08 January 2008


I'm famous in Leipzig. Yesterday I and two fellow students were featured in the local paper, the Leipziger Volkszeitung. I was a little disappointed that it sounds like I'm so negative (especially since it ends on a funny but serious note), but hey, cool. Poor Lisa. They should have added her just for good measure.

The translation follows:

Far Away From Home to Discover Your Own Country: How two Americans are studying American Studies in Leipzig

To go to a strange country to get to know your own country better? May sound funny, but that's exactly what Heather Carmody (23) and Michelle Glauser (22) have done. Since October both Americans have been studying at the University of Leipzig in the new Master's American Studies program. "The critical distance of the professors here allows me to look at my own culture from another view," finds Heather.

That is exactly how it goes with the new program--around varied perspectives. The Master's degree is interdisciplinary and combines politics, culture, literature, and sociology. Anne Koenen, professor for American Literature and the leader of the institute, explains: "It was planned from the beginning, that the programm would be international. That's how a totally different discussion is accomplished." In this respect is the program different for the Americans than if it were discussed in their home culture, explains Koenen. Heather noticed already after a short time, that it is not always completely easy, but she learned to deal with it. "If I always wanted to stand up for the honor of the USA, I would constantly feel attached." And Michelle adds: "I often think: if some of my fellow students had lived in the USA, they wouldn't think what they do."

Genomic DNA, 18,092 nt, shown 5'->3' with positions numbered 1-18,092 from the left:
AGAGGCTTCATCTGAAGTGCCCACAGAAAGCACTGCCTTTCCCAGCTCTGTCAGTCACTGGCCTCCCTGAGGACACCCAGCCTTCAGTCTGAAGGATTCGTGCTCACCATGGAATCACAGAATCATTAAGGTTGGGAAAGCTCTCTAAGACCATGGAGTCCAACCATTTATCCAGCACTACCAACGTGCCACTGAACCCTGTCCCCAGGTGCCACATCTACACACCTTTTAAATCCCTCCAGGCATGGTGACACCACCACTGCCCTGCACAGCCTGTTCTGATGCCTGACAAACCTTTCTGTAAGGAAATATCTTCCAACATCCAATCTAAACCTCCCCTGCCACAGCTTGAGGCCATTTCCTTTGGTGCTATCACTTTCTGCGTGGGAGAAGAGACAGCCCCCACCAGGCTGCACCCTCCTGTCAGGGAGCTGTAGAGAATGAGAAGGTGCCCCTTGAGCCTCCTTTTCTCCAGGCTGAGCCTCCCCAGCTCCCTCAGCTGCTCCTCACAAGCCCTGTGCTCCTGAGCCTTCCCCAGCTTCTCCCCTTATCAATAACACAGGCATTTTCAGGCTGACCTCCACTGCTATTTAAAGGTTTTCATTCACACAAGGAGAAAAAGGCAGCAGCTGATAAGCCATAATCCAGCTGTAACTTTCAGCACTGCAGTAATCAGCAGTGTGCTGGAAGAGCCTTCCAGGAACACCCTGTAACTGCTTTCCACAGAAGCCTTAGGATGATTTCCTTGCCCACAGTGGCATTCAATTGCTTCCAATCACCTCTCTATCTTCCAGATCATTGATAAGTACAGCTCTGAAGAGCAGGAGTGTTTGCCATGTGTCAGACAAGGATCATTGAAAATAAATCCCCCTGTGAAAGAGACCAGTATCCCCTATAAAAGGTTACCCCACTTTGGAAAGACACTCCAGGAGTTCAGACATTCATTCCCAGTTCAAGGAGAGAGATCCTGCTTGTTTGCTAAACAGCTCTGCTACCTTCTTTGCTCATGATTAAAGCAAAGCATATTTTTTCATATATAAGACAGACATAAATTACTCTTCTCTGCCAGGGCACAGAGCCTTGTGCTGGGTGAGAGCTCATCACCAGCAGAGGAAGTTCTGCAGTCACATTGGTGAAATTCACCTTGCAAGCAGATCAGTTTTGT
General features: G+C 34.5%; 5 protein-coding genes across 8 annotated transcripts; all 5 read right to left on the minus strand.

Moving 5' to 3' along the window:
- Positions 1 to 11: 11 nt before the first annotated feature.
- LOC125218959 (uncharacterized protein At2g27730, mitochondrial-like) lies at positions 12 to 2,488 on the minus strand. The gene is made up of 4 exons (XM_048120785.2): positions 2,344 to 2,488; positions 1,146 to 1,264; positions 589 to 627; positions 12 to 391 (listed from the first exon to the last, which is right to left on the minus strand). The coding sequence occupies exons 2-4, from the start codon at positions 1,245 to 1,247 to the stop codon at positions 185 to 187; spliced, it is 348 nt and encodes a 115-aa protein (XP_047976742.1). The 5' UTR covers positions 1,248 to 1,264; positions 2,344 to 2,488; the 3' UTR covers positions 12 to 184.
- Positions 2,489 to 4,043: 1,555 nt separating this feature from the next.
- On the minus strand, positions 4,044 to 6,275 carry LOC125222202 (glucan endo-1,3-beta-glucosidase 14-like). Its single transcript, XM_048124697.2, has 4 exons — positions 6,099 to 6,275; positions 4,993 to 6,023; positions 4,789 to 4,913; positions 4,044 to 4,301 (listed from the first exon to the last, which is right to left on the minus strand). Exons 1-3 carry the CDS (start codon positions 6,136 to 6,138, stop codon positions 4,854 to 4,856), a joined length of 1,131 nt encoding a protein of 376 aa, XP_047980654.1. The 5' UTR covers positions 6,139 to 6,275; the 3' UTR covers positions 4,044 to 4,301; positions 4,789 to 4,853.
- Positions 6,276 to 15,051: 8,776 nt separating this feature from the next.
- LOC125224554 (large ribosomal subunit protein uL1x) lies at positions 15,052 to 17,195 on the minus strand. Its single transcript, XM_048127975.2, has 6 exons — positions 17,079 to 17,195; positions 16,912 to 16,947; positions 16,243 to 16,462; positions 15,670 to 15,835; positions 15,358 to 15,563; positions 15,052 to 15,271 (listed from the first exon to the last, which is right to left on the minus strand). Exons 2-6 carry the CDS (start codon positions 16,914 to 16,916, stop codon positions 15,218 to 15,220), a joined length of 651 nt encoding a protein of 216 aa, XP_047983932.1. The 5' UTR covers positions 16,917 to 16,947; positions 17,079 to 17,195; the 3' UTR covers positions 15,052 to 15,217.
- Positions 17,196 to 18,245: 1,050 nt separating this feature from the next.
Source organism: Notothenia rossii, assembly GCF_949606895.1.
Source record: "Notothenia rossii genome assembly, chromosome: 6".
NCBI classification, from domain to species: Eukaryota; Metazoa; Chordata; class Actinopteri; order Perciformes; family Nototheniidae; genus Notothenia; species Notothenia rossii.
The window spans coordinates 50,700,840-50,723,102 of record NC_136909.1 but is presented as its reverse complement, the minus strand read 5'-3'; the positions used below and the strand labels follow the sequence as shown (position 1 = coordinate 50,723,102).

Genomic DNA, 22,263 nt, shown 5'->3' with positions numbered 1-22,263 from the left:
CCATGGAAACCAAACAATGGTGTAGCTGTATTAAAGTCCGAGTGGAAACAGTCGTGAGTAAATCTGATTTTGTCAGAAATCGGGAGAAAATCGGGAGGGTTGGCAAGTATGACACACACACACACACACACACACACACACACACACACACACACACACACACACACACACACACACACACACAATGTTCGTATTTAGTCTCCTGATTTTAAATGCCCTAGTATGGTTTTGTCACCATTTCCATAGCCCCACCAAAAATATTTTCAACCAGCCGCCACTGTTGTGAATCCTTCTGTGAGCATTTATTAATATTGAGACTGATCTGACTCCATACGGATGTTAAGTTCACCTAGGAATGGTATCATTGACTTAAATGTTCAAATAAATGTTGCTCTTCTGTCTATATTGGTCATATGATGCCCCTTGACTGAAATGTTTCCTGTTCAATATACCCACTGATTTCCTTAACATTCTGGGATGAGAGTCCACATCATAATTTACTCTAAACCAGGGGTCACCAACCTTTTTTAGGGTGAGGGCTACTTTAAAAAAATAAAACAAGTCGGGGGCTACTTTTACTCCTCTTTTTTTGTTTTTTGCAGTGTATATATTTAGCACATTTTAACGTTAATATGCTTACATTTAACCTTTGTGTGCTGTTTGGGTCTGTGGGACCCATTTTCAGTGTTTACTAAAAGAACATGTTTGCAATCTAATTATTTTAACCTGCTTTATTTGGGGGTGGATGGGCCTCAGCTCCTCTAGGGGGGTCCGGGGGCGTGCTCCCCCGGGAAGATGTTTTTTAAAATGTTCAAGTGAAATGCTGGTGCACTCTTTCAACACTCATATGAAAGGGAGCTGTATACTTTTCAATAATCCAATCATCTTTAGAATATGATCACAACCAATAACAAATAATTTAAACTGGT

Anyhow, Leipzig is fast becoming a second home for both, also because they are not in Germany for the first time. Last year, Heather worked as a teacher in Mittweida. She randomly found out about the new Master's program through a speech given by the Leipzig American Studies professor Crister Garrett. "I though, that was a big chance for me, although I actually wanted to do a Master's in German Studies." Michelle also sought a new challenge after working for two years. A program in another country seems to be like the right choice for her.

The group of Master's students is very small right now. Besides the two Americans are two Germans who make the quartet complete. Lars Weise is one of them and is excited by the combination: "It gives me another perspective, because every day I get to hear how Germany functions, for example the bureaucracy." Michelle finds the bureaucracy particularly horrible.

Julia Woehrle


  1. That's awesome! Your pic is especially cute. Miss you.

  2. Wow, Michelle! Great job! (btw--Your comment at the end made me laugh)I'm proud to know you!